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Ecotoxicological information

Short-term toxicity to aquatic invertebrates

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Description of key information

Several invertebrate studies are available for hydrogenated terphenyls. The lowest EC50 (48h) is 0.1 mg/L. However, the test reporting an EC50 (48h) > 1.34 mg/L is considered the most relevant and reliable study. For risk assessment purposes this result is taken into account. This conclusion is further supported by the long-term toxicity study performed with Daphnia magna.

Key value for chemical safety assessment

Additional information

A number of tests evaluating the acute toxicity of hydrogenated terphenyls towards aquatic invertebrates are available, several of which are GLP compliant and conducted according to the standard OECD 202 or other generally accepted guidelines. Seven out of ten studies were performed with Terphenyl, hydrogenated (Forbis, 1979; Powel and Moser, 1996; Adams, 1979; Gledhill, 1984; Hoberg, 1984 a&b) as the test substance, while for the remaining three a test substance containing 40 % hydrogenated polyphenyls was used (= read-across since the substance contains a larger fraction of hydrogenated quaterphenyls in comparison to the primary test substance) (Renaudette, 1984; Monsanto report, 1980; Calvert, 1982). In all cases but one, the endpoint was mortality (the other endpoint being mobility). Species tested were in most cases Daphnia magna, although Chironomus tentans, Mysidopsis bahia, Gammarus fasciatus and Paratanytarsus parthenogenetica were used as well.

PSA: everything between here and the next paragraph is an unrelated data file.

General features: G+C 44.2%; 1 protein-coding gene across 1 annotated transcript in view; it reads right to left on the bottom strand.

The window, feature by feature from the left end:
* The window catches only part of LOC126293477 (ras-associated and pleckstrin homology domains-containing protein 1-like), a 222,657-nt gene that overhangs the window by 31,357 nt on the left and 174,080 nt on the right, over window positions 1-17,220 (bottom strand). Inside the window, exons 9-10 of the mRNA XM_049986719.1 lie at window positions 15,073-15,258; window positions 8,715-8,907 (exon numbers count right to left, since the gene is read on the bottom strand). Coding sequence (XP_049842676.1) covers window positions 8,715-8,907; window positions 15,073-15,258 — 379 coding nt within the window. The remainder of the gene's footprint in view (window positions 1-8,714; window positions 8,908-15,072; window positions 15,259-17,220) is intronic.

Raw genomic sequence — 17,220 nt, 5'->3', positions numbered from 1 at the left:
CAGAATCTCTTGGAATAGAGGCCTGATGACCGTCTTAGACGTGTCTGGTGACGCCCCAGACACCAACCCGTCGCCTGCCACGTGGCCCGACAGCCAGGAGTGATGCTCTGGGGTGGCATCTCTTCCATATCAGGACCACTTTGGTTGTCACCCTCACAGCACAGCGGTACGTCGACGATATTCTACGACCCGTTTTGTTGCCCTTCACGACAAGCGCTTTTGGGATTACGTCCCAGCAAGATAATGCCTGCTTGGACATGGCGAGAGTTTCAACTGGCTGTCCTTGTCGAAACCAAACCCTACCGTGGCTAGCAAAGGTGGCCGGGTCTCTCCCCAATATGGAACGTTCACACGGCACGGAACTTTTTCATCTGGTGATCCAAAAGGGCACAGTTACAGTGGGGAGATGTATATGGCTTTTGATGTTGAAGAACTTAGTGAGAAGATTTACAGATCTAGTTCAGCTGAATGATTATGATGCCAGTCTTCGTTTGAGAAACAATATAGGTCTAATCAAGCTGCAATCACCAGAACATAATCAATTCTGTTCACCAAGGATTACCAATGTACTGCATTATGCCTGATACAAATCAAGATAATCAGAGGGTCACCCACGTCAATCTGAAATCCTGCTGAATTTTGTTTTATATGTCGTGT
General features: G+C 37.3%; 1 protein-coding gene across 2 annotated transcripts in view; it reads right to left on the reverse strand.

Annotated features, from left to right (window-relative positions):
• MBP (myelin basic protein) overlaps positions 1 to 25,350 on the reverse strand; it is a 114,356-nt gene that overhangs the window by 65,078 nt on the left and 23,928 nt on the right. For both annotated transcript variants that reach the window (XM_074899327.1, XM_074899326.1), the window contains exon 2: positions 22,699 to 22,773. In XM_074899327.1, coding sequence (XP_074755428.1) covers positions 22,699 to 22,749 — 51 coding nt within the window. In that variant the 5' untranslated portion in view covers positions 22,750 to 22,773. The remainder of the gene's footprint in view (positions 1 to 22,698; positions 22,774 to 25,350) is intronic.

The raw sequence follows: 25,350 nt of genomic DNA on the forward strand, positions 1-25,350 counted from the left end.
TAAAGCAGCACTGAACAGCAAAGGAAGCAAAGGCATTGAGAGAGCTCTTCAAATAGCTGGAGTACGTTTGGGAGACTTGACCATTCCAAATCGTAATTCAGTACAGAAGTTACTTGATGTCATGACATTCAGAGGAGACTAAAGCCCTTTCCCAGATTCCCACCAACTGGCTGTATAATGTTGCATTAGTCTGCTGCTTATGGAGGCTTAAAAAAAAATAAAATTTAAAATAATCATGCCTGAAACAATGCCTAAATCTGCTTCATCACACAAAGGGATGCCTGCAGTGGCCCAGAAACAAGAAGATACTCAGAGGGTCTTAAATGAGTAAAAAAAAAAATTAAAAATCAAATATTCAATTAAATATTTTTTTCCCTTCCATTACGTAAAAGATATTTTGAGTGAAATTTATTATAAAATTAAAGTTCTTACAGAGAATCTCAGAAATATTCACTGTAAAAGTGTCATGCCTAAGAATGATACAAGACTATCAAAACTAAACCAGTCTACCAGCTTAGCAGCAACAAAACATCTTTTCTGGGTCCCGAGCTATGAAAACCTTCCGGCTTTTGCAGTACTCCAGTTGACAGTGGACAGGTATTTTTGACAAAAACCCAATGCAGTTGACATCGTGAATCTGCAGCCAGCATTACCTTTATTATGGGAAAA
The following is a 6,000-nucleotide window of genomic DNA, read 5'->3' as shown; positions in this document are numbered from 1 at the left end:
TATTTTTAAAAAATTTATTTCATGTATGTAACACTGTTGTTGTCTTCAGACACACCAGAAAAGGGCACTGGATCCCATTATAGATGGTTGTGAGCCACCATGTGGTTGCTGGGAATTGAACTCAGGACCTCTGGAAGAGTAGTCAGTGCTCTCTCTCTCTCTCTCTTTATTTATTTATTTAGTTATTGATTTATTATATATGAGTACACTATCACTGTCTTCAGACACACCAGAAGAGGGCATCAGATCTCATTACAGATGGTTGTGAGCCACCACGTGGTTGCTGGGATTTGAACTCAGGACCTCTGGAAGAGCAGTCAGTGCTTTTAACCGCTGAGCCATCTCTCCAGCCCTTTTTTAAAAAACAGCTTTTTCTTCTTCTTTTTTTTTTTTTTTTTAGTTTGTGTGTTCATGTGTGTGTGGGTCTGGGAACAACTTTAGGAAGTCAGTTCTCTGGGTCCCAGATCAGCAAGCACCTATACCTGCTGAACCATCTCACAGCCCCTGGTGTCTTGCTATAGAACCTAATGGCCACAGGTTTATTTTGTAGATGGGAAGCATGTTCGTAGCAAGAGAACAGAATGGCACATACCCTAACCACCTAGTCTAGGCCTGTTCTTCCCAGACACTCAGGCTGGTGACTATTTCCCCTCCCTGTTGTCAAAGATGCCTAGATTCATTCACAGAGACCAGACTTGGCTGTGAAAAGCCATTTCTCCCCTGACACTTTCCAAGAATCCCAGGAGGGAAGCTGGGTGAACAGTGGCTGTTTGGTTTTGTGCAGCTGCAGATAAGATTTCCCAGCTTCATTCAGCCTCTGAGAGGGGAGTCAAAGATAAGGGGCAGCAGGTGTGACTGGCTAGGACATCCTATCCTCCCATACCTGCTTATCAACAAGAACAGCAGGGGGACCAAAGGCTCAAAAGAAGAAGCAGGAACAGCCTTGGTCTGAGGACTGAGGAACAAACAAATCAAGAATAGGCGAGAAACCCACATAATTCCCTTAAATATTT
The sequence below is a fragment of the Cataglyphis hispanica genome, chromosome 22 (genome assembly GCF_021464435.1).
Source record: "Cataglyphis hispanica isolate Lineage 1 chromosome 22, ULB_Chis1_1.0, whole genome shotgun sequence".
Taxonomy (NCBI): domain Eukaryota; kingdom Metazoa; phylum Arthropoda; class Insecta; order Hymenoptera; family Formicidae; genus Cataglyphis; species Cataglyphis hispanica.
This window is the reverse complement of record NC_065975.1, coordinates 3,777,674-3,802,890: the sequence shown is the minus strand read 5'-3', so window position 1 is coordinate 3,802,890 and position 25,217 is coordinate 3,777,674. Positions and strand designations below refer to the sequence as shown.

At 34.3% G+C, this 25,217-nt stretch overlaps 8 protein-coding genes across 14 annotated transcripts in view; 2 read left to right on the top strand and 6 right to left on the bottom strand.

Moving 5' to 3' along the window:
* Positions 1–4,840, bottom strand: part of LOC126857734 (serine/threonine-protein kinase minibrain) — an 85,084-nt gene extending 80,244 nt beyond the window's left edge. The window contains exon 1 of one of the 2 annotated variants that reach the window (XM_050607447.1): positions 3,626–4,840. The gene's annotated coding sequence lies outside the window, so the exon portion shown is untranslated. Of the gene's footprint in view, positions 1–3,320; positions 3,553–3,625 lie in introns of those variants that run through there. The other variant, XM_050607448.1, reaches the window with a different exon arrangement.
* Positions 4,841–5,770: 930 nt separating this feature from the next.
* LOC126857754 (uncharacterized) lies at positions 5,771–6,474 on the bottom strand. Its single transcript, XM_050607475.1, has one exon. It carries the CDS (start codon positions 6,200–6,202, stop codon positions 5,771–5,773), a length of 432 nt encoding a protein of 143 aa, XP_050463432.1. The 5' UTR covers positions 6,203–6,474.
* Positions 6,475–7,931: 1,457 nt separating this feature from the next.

Based on the results reported in all these studies, no toxicity was observed up to water solubility levels (0.06 mg/L).

To summarize, only one test reported a measured exposure concentration: this limit test (at 1.34 mg/L Terphenyl, hydrogenated, measured concentration) indicated that the EC50(48h) is > 1.34 mg/L (Powell and Moser, 1996). Otherwise, EC50(48h) values for freshwater invertebrates reported for hydrogenated terphenyl ranged from 0.1 mg/L to > 1.5 mg/L (nominal concentrations). It should be noted that all tests, except the most recent one (EC50 > 1.34 mg/L), did not report measured concentrations, the tested concentrations were above the water solubility and a solvent was used. Additionally it was questioned in one of those older reports whether the observed toxicity really originated from the test substance or whether it was brought about by the development of a surface film. Tests conducted with the read-across substance containing 40 % hydrogenated polyphenyls generally indicated a higher level of toxicity with an EC50(48h) value ranging from 0.011 to 0.52 mg/L. These test results were not taken into account due to the obvious difference in composition of the substance in comparison to Terphenyl, hydrogenated, the fact that also those tests all used a solvent and did not report measured concentrations. To conclude, although the lowest EC50 (48h) is 0.1 mg/L, the test reporting an EC50 (48h) > 1.34 mg/L is considered the most relevant and reliable study. For risk assessment purposes this result is taken into account. This is further supported by the observations made in the OECD211 study where a WAF approach was used. In that study a NOELR (21 days) of 1 mg/L was determined for the mortality endpoint. There results are not unexpected as the use of a solvent and/or dispersing agent could increase the bioavailability of certain constituents of the UVCB and influence the observed toxicity.